What to Look For in a Light Bulb
There are four common types of light bulbs used in homes. However, many areas are phasing out three of them due to their lower energy efficiency.
- Light-Emitting Diode (LED): LED bulbs are the most popular type of light bulb today and for good reason. They're highly energy-efficient, don't contain mercury, don't heat during use, and provide bright light with a slightly cool cast. You’ll find LED bulbs in every size, shape, and color.
- Incandescent: Once the mainstay of light bulbs, today, incandescent light bulbs are on the way out and are no longer available in many communities. While inexpensive to purchase, incandescent bulbs use a lot of electricity and don’t last nearly as long as LED bulbs. Plus, they generate considerable heat during use. However, incandescent bulbs do work with dimmer switches and give a warm light that many people prefer to the cooler light of an LED bulb.
- Compact Fluorescent (CFL): Another type of light bulb that’s now on the way out, CFL bulbs are more energy-efficient than incandescent light bulbs but not as efficient as LEDs. CFL bulbs take a few moments to reach their full brightness, which is not quite as bright as the light emitted by a LED bulb. One thing to note about CFLs: to help them last longer, leave them on for at least 15 minutes each time you turn them on. This will maximize the lifespan of the bulbs.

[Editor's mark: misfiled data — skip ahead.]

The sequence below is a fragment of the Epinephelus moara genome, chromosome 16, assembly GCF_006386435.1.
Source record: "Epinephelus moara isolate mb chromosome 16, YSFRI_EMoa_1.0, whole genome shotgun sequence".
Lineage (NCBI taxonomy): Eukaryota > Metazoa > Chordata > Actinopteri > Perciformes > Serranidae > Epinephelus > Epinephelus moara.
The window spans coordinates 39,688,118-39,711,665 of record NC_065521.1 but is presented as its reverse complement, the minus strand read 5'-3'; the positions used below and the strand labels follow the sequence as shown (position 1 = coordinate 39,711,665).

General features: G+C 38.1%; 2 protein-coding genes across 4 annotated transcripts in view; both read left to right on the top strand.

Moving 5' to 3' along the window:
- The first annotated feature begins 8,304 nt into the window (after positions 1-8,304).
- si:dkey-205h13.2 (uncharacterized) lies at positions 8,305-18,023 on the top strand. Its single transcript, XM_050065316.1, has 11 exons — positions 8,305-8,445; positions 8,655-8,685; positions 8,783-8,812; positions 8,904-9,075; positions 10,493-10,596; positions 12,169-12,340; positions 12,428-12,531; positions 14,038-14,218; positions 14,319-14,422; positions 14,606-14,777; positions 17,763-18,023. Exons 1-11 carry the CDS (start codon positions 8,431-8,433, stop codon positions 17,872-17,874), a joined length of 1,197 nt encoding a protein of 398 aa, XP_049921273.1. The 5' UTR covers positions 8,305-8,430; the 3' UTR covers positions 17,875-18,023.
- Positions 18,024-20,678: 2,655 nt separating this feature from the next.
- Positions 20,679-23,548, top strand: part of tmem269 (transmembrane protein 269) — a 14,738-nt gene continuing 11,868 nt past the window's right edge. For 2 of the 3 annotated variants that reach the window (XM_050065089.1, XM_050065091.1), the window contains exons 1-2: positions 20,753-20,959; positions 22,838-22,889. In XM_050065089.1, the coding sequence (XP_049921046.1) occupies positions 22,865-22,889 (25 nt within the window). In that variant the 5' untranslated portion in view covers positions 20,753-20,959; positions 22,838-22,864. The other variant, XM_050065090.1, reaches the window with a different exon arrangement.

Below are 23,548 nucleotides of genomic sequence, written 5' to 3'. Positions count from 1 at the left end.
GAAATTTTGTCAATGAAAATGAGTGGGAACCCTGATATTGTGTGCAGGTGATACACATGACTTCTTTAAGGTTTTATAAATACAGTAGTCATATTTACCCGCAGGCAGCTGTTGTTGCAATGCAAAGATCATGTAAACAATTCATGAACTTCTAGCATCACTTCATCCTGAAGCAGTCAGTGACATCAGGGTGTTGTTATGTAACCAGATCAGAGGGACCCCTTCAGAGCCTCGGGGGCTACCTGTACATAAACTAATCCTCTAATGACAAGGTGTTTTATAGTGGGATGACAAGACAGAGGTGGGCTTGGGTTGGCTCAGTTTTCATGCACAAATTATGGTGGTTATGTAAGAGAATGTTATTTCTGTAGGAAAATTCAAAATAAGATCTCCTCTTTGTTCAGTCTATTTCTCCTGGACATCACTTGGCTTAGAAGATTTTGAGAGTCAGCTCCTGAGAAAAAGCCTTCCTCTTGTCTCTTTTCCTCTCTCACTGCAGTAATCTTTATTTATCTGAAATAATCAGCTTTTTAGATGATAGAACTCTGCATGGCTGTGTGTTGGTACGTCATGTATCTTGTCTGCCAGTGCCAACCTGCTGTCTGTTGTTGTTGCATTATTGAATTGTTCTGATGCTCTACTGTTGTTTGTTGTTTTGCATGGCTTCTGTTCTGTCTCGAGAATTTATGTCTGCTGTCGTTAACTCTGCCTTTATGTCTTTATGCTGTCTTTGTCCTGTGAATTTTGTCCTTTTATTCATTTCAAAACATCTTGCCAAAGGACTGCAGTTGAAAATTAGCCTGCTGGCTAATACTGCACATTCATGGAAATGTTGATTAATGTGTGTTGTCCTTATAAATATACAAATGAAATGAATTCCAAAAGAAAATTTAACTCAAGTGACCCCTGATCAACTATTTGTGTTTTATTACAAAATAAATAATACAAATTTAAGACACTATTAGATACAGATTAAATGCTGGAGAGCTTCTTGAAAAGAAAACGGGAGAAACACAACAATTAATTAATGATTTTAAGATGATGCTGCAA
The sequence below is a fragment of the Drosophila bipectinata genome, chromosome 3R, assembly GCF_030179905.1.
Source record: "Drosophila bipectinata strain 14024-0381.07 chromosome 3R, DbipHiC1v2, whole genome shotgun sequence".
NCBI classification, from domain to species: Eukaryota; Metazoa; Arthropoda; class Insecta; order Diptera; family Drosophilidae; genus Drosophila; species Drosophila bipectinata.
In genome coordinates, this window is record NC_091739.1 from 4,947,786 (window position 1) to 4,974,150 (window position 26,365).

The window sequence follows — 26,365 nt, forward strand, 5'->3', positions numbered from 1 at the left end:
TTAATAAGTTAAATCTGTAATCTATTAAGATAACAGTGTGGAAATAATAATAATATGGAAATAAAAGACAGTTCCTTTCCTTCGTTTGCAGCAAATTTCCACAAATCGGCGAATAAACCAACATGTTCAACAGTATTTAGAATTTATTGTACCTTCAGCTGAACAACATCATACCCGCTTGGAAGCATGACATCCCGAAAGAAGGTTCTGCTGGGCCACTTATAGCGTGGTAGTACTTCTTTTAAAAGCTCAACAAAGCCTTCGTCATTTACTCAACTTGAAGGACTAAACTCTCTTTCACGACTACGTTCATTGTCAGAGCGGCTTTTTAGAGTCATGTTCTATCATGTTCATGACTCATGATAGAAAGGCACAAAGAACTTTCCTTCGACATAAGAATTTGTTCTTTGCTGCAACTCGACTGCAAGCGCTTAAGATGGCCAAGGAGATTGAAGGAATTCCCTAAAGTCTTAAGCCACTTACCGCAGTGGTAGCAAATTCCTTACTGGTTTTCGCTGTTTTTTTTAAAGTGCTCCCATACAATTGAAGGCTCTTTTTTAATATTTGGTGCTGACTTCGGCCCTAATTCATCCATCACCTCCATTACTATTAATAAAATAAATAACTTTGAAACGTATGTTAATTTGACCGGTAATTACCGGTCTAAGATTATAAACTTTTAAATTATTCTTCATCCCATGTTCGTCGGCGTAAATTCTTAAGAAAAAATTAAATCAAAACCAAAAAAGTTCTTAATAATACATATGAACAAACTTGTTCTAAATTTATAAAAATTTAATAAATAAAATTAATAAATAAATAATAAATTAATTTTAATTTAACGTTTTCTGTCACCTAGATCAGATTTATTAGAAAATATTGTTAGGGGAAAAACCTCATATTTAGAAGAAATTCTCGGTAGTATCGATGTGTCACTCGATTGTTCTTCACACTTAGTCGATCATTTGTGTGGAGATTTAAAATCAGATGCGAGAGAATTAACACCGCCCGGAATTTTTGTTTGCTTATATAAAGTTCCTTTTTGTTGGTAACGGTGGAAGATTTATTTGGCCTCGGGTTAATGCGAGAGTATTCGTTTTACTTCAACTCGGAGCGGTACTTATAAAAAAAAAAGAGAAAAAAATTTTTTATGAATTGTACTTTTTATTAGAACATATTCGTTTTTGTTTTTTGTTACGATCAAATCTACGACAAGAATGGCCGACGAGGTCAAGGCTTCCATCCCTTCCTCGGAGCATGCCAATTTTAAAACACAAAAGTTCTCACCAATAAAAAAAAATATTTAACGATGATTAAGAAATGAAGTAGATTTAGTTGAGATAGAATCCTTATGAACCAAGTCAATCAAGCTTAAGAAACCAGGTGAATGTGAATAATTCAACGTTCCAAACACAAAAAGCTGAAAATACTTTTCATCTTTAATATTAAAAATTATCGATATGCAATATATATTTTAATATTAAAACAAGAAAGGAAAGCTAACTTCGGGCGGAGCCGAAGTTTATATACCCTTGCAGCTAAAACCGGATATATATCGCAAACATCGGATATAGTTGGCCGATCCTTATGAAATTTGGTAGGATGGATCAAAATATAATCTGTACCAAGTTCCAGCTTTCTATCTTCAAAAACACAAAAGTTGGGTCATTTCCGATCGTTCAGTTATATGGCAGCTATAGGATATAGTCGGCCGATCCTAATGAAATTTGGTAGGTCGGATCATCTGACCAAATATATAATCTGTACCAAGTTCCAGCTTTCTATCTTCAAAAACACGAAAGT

- Halogen: Already banned in California and soon to be banned in many other states as well, halogen bulbs are energy-efficient but not long-lasting. They give off an intense white light that works well in outdoor fixtures.
Dealing with burnt-out bulbs is becoming less of a routine event and more of an occasional annoyance, thanks to the long lifespans offered by the latest in bulb technology. LED bulbs typically offer a lifespan between 10 and 20 years and are the longest-lasting bulb. CFL bulbs will last for several years, and halogen bulbs typically need to be replaced once every year or two. In contrast, incandescent light bulbs will fizzle after about 1,000 hours of use, with some bulbs lasting slightly longer.
The amount of energy used by a light bulb is measured in watts. Incandescent and halogen bulbs have the highest wattage, making them less energy-efficient choices. CFL bulbs use fewer watts, but LED bulbs are the real winner in energy efficiency: an 8-watt or 9-watt LED bulb emits as much light as a 60-watt incandescent bulb.